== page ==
Slightly more difficult were the springs associated with Leicester Abbey were the Merrie Wells which Potter (1985) and Rattue (1993) suggest derivation of St. Mary’s Well, although no record confirms this. The springs too have been lost. .
More likely is unusually named St Sepulchre’s Well, recorded as Pulcre well in 1476 and was believed to be associated with a chantry of Corpus Christi recorded in 1458 in the payment records of de Joh. Paulmer pro crofto juxta fontem S. Sepulchri. It appears that by 1574 it was called according to Cox (1998-2004) ‘the spring at St James Chapell’ 1573, ‘the hermitage well’ 1638, and ‘the Chappell Well’ 1689,
‘Leicestriensis’ (1852) calls it St James’s Well, as the Chapel of St James survived that dedicated to St. Sepulchre. Billson (1895) notes it as:
“a holy well close to the old pond at the corner of Infirmary Square. This well had a never-failing supply of fresh water, until the deep drainage of the town diverted it from its original outlet.”
Leicester had two attempts at developing a spa, Spa place a terrace of four late Georgian houses remembers the first. Here in 1787 a mineral spring was discovered when a well was being sunk for cattle, and Spa Place. Watts (1820) comments how:
“furnished by the proprietor with neat marble baths and easy convenient appendage for bathing, has not been found to be sufficiently impregnated with mild properties to bring proper use”.
The Leicester Journal reported in 1794 that ‘Leicester Spa is now in high perfection’, Yet it was unsuccessful and by 1798 to a General Baptist College had taken over the site, this became a private house and latter offices. It is remember as Spa Lane.
Another mineral spring was discovered close to what is now Fosse Road North in 1830 by a local market gardener called Isaac Harrison. As a result the area becoming known as Newfoundpool. At the site a Hydropathic Institution was built but by 1835 it was converted into a private residence, Newfoundpool House where the Harrison family lived. However, some of the baths remained open for occasional use. There was another attempt in 1853 to advertise them as having:
“these baths will be found equal, if not superior, to any other baths in the neighbourhood”.
However the revival did not work and when in the 1880s ,the area was being developed, the Hydropathic Institution became the Empire Hotel. This become derelict in the 2005 and was demolished to build a Lidl supermarket in 2014.
The only other surviving of the city’s water history is the Cank Well a plaque of which exists on Cank Street.
Local tradition states that it was famous as a meeting place of gossips, the word cank being a term for cackle. However, this might be folk etymology as in Leicestershire it is a name of a hard ferruginous (i.e iron rich) sandstone and it may record chalybeate (iron rich) and those healing qualities. Alternatively cank may refer to cancer and it was a curative well…but we can debate and gossip that all we want, there is no evidence!
A search for fresh water
When landowner Mr S. H. Godson was looking for a better supply of water in , he exposed a brine mineral water which although not good for drinking could have potential. Then Dr. A. B. Granville took an interest. In 1837 he had written a book on The Spas in Germany which aroused much interest and in 1839/1840 he undertook a tour of England and in the Midlands section he toured Buxton, Matlock, Woodhall, Spa, Ashby-de-la-Zouch, Tenbury, Malvern, Leamington, Cheltenham etc. He wrote of the waters describing the effect on them on his digestive system:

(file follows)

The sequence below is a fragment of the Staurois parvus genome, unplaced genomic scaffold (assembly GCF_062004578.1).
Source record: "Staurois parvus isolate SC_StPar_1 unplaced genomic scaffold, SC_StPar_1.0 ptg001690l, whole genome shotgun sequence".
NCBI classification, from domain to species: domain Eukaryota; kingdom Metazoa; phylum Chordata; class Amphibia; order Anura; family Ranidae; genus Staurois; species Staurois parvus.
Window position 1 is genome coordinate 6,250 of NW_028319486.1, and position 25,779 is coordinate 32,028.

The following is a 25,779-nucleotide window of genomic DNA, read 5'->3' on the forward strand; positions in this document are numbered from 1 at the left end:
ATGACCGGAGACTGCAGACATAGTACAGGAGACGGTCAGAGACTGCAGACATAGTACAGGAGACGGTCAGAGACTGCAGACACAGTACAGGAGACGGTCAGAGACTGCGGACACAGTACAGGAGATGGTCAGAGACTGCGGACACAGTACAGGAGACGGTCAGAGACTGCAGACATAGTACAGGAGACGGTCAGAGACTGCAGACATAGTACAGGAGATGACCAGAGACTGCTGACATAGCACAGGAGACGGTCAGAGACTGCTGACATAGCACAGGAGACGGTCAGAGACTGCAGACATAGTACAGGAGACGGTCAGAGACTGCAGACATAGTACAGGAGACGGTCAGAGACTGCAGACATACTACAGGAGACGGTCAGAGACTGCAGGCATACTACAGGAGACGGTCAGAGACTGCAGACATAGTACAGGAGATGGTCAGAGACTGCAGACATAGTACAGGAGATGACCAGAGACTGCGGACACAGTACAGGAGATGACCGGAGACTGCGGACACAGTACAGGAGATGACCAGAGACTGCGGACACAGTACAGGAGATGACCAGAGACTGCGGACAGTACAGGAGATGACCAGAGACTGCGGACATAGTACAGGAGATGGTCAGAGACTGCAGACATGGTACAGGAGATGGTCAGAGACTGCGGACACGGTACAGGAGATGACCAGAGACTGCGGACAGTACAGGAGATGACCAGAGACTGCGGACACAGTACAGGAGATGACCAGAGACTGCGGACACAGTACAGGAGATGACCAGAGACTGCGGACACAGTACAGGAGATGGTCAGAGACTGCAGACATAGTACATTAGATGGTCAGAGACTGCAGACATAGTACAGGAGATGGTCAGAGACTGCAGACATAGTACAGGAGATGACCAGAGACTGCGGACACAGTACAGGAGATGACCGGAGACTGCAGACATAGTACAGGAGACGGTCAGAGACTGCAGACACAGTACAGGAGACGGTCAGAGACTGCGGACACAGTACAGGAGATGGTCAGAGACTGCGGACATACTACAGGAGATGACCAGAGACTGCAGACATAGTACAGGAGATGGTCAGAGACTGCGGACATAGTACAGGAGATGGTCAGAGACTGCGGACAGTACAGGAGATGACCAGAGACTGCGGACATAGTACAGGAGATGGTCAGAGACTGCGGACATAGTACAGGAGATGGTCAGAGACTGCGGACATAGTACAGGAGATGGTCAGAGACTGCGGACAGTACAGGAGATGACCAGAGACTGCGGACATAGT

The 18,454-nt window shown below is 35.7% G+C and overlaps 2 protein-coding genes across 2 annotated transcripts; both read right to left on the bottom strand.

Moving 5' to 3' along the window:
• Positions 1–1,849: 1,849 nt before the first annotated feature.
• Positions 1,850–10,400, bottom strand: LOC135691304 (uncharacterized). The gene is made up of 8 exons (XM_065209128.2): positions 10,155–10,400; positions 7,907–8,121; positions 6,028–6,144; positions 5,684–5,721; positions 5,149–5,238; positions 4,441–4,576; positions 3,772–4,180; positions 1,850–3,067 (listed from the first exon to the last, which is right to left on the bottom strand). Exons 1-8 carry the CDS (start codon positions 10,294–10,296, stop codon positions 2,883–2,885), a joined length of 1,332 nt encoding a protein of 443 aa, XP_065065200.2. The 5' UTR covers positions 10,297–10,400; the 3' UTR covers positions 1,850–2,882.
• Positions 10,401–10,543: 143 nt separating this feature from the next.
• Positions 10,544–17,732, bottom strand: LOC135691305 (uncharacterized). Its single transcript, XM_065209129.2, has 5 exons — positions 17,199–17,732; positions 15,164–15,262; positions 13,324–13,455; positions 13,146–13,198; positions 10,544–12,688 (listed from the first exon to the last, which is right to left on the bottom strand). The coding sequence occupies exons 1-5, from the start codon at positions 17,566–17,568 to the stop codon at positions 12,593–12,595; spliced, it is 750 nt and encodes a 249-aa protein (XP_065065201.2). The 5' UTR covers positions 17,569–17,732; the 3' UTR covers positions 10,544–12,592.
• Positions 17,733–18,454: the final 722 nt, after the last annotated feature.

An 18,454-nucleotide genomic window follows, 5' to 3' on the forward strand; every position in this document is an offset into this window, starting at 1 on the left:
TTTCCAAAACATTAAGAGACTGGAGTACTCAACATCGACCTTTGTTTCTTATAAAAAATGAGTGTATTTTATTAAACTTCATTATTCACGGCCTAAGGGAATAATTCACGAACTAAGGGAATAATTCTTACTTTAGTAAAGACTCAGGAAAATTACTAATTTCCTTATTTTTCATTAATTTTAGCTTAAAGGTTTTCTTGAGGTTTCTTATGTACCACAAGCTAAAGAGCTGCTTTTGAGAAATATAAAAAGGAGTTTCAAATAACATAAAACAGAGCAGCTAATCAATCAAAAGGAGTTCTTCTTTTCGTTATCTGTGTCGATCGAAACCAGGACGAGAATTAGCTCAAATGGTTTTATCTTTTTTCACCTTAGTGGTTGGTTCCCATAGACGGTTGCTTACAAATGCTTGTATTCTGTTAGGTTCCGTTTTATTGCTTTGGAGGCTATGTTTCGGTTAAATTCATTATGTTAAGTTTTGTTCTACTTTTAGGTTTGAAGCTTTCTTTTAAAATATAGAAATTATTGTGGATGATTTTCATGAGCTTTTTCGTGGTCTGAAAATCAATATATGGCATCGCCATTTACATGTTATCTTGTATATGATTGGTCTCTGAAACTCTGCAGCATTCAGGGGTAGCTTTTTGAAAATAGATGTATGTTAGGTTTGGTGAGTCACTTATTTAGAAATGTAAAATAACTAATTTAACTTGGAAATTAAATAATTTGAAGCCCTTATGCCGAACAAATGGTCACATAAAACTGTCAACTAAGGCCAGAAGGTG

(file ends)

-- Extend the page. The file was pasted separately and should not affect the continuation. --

“Immediately upon swallowing half a tumbler of Tenbury water, a disturbance, or rather a commotion, is set up in the abdomen, which, upon a repetition of the same quantity of the fluid, after a proper interval, will be found in most cases to end in a way desirable in the circumstances.”
Visiting the site 1839 Grenville advised on modifications to the well structure in which would prevent contamination from other springs and prevent dilution of the mineral properties. His analysis suggested it contained Iodine and as such would have healing properties. To be successful, Grenville suggested that to be successful the town needed:
“baths pump rooms and a promenades, lodging houses, walks roads and other accommodation in order to constitute a Spa of the first class.”
There was a problem with such an enterprise, Godson’s land at The Court could not be expanded as there was local opposition. Grenville however was so keen it seeing the site developed that his son, an architect, was sent but this was to no available Mr. Price of the adjacent Crown Inn decided that one well was not enough to supply the amount of bottled water needed. He commenced sinking a well on his premises and on August 24th 1840 at a depth of 42ft he reached the mineral water layer. This opposition was soon bought out by Septimus Godson. They and the small red brick bath house was constructed in 1840, and by March 1841 they published the rules and regulations for using the well, the Court ground were used for promenading after drinking or bathing often listening to a band. Then by 1850 a London surgeon was in residence running the Spa and two wells were now available. However, financial difficulties made the site close albeit temporarily in 1855, but the coming of the railway revitalised it. Local businessmen developed the ‘Tenbury Wells Improvement Company’ in December of 1860 and built the present pump room on the meadow by the Swan Hotel. In A Mr. James Cranston of Birmingham in 1862 was behind the design of new Spa, consisting of 2 halls with a Pump Room including a recess with a fountain. The Spa. An octagonal tower was built containing the well and pumps. the whole were surrounded by pleasure grounds. The building costing approximately £1000.
Taking a 99 year lease on the site, the Tenbury Wells Improvement Company asked Mr Thomas Morris, well sinker, to remove the whole of the bricks, curls and ironwork from the old mineral well by the Swan Inn and used at the new site. However, the Crow’s well was cleaned and established as a reservoir. The Well was 58ft from the surface and produced mineral water at the rate of 20 gallons hour. The smell was said to be something like when a gun was discharged.